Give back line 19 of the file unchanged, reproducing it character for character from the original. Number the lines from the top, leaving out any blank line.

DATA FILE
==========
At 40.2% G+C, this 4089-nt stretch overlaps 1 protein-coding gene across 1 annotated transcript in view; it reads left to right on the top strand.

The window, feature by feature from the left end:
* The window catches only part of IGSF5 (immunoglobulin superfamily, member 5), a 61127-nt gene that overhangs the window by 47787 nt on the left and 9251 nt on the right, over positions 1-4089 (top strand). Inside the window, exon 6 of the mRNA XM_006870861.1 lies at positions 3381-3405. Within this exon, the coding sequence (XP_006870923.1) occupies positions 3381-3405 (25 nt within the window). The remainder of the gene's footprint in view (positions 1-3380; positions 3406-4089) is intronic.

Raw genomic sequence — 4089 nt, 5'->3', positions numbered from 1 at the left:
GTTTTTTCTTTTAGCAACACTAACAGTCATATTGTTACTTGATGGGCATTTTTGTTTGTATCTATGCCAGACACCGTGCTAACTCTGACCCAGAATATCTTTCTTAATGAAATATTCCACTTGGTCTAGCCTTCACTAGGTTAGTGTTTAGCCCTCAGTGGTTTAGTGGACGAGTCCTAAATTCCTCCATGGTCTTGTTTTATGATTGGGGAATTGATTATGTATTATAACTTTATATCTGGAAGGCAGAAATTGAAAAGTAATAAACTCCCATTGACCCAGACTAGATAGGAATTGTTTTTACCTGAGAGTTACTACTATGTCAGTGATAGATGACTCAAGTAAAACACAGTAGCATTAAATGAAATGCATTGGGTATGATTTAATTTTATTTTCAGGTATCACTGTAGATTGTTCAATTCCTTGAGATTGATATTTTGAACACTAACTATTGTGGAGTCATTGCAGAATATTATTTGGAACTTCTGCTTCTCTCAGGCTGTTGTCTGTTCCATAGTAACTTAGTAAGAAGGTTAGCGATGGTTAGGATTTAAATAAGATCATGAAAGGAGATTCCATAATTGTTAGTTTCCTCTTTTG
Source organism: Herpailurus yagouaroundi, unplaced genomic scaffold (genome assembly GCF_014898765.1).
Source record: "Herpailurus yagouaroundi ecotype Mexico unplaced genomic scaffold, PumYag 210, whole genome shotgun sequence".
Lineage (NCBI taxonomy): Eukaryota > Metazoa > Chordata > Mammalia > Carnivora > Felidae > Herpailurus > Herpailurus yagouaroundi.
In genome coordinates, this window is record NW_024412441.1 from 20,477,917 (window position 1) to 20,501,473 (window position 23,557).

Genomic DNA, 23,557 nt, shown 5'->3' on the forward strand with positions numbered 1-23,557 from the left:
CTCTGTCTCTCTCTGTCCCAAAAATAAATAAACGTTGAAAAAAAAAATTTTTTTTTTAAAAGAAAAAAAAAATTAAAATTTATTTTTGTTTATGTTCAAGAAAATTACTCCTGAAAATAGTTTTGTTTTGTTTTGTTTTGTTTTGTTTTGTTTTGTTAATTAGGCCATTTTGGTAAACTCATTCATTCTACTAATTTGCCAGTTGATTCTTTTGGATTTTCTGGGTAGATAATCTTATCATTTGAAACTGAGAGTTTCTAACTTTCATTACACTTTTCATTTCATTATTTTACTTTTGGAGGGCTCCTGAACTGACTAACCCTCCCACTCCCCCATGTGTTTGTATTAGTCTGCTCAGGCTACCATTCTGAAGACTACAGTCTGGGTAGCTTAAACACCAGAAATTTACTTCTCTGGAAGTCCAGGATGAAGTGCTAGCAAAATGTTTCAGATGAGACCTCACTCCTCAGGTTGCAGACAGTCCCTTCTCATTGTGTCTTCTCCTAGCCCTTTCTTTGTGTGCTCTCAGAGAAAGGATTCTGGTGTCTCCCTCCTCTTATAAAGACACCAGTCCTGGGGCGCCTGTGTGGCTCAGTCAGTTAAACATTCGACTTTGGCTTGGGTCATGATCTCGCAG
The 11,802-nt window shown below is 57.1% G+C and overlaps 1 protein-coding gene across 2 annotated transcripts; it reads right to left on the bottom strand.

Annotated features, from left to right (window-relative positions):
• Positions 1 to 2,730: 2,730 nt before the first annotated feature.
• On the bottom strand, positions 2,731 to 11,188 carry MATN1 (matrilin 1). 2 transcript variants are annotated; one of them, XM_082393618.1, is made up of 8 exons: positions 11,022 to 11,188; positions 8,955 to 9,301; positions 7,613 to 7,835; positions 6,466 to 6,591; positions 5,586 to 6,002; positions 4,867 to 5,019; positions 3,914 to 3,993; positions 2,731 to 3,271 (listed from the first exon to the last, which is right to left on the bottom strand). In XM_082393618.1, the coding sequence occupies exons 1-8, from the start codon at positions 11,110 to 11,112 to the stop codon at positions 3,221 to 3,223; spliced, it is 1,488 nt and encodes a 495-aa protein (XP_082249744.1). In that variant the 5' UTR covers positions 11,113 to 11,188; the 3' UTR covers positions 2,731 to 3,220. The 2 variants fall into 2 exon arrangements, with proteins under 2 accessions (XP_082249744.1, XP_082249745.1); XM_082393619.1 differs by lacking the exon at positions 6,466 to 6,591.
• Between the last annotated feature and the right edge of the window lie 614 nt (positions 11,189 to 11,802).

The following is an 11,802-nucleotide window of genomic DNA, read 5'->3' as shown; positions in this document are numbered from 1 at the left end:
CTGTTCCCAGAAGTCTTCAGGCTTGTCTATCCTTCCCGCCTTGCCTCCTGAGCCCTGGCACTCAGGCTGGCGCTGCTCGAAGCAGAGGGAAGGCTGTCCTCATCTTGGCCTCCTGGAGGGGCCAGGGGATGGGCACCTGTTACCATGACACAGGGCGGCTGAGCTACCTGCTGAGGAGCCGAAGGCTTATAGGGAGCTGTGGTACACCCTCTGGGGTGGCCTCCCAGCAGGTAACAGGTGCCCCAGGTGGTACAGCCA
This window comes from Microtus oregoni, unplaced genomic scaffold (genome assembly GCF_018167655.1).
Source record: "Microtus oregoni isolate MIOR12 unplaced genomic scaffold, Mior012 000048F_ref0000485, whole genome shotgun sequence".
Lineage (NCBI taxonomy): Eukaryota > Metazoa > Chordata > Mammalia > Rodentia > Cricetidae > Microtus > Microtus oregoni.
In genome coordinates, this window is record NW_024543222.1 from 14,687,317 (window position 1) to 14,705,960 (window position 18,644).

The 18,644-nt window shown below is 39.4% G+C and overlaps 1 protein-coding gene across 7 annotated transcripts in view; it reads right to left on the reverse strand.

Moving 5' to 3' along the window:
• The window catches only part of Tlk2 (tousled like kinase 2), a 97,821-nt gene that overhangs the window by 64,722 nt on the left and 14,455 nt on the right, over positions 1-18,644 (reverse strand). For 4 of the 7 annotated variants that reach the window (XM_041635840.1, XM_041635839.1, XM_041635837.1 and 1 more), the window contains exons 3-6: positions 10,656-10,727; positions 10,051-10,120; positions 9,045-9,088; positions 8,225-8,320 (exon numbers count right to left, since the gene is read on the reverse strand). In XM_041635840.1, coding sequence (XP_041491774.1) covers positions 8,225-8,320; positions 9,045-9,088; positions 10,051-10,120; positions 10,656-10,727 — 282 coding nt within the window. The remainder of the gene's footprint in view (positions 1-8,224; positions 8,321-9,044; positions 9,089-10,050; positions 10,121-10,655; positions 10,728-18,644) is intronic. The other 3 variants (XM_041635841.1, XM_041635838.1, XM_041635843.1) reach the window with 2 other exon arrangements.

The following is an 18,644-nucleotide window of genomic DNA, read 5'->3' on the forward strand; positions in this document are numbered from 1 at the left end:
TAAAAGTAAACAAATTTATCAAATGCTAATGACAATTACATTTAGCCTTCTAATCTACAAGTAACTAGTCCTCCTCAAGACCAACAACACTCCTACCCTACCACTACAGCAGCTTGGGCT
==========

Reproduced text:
This window comes from Microtus oregoni, unplaced genomic scaffold (genome assembly GCF_018167655.1).